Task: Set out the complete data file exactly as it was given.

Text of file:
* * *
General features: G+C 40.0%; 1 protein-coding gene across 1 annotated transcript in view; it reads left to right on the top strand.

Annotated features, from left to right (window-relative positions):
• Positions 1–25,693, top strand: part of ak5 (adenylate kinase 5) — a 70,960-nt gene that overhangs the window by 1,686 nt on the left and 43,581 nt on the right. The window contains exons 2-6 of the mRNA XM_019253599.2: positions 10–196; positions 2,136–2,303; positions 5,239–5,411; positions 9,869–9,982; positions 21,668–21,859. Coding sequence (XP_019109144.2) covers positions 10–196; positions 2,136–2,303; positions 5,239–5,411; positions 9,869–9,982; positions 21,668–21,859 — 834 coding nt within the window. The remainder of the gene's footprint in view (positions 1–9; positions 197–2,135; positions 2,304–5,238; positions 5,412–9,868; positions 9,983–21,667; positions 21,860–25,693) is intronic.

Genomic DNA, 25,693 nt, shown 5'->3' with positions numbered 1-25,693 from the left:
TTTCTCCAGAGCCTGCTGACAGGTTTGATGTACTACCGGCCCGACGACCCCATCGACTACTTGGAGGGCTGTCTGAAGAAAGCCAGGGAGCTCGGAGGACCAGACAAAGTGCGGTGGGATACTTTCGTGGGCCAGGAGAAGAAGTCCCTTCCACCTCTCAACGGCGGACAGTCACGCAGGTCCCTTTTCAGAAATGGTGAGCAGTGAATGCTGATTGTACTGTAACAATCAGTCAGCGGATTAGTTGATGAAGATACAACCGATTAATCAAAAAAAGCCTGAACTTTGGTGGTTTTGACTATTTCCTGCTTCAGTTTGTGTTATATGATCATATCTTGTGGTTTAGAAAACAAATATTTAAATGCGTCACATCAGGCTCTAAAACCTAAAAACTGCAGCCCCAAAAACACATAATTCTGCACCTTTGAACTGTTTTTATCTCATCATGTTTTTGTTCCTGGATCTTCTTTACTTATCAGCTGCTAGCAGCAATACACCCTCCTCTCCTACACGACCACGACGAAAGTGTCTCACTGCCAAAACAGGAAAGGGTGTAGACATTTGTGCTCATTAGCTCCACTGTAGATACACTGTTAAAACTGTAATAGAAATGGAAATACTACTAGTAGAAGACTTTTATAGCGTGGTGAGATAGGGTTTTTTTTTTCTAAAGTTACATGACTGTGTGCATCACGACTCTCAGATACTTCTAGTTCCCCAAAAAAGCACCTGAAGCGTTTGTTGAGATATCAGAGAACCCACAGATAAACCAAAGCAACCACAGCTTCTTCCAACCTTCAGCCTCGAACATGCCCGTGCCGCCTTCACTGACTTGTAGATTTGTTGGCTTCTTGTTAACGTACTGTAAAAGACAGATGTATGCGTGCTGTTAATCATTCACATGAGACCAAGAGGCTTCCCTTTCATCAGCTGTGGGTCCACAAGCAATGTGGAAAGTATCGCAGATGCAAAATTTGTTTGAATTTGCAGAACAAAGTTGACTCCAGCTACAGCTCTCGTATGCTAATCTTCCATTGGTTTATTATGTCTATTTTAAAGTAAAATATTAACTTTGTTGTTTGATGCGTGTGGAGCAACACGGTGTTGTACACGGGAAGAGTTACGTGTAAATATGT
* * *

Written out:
General features: G+C 40.0%; 1 protein-coding gene across 1 annotated transcript in view; it reads left to right on the top strand.

Annotated features, from left to right (window-relative positions):
• Positions 1–25,693, top strand: part of ak5 (adenylate kinase 5) — a 70,960-nt gene that overhangs the window by 1,686 nt on the left and 43,581 nt on the right. The window contains exons 2-6 of the mRNA XM_019253599.2: positions 10–196; positions 2,136–2,303; positions 5,239–5,411; positions 9,869–9,982; positions 21,668–21,859. Coding sequence (XP_019109144.2) covers positions 10–196; positions 2,136–2,303; positions 5,239–5,411; positions 9,869–9,982; positions 21,668–21,859 — 834 coding nt within the window. The remainder of the gene's footprint in view (positions 1–9; positions 197–2,135; positions 2,304–5,238; positions 5,412–9,868; positions 9,983–21,667; positions 21,860–25,693) is intronic.

Genomic DNA, 25,693 nt, shown 5'->3' with positions numbered 1-25,693 from the left:
TTTCTCCAGAGCCTGCTGACAGGTTTGATGTACTACCGGCCCGACGACCCCATCGACTACTTGGAGGGCTGTCTGAAGAAAGCCAGGGAGCTCGGAGGACCAGACAAAGTGCGGTGGGATACTTTCGTGGGCCAGGAGAAGAAGTCCCTTCCACCTCTCAACGGCGGACAGTCACGCAGGTCCCTTTTCAGAAATGGTGAGCAGTGAATGCTGATTGTACTGTAACAATCAGTCAGCGGATTAGTTGATGAAGATACAACCGATTAATCAAAAAAAGCCTGAACTTTGGTGGTTTTGACTATTTCCTGCTTCAGTTTGTGTTATATGATCATATCTTGTGGTTTAGAAAACAAATATTTAAATGCGTCACATCAGGCTCTAAAACCTAAAAACTGCAGCCCCAAAAACACATAATTCTGCACCTTTGAACTGTTTTTATCTCATCATGTTTTTGTTCCTGGATCTTCTTTACTTATCAGCTGCTAGCAGCAATACACCCTCCTCTCCTACACGACCACGACGAAAGTGTCTCACTGCCAAAACAGGAAAGGGTGTAGACATTTGTGCTCATTAGCTCCACTGTAGATACACTGTTAAAACTGTAATAGAAATGGAAATACTACTAGTAGAAGACTTTTATAGCGTGGTGAGATAGGGTTTTTTTTTTCTAAAGTTACATGACTGTGTGCATCACGACTCTCAGATACTTCTAGTTCCCCAAAAAAGCACCTGAAGCGTTTGTTGAGATATCAGAGAACCCACAGATAAACCAAAGCAACCACAGCTTCTTCCAACCTTCAGCCTCGAACATGCCCGTGCCGCCTTCACTGACTTGTAGATTTGTTGGCTTCTTGTTAACGTACTGTAAAAGACAGATGTATGCGTGCTGTTAATCATTCACATGAGACCAAGAGGCTTCCCTTTCATCAGCTGTGGGTCCACAAGCAATGTGGAAAGTATCGCAGATGCAAAATTTGTTTGAATTTGCAGAACAAAGTTGACTCCAGCTACAGCTCTCGTATGCTAATCTTCCATTGGTTTATTATGTCTATTTTAAAGTAAAATATTAACTTTGTTGTTTGATGCGTGTGGAGCAACACGGTGTTGTACACGGGAAGAGTTACGTGTAAATATGT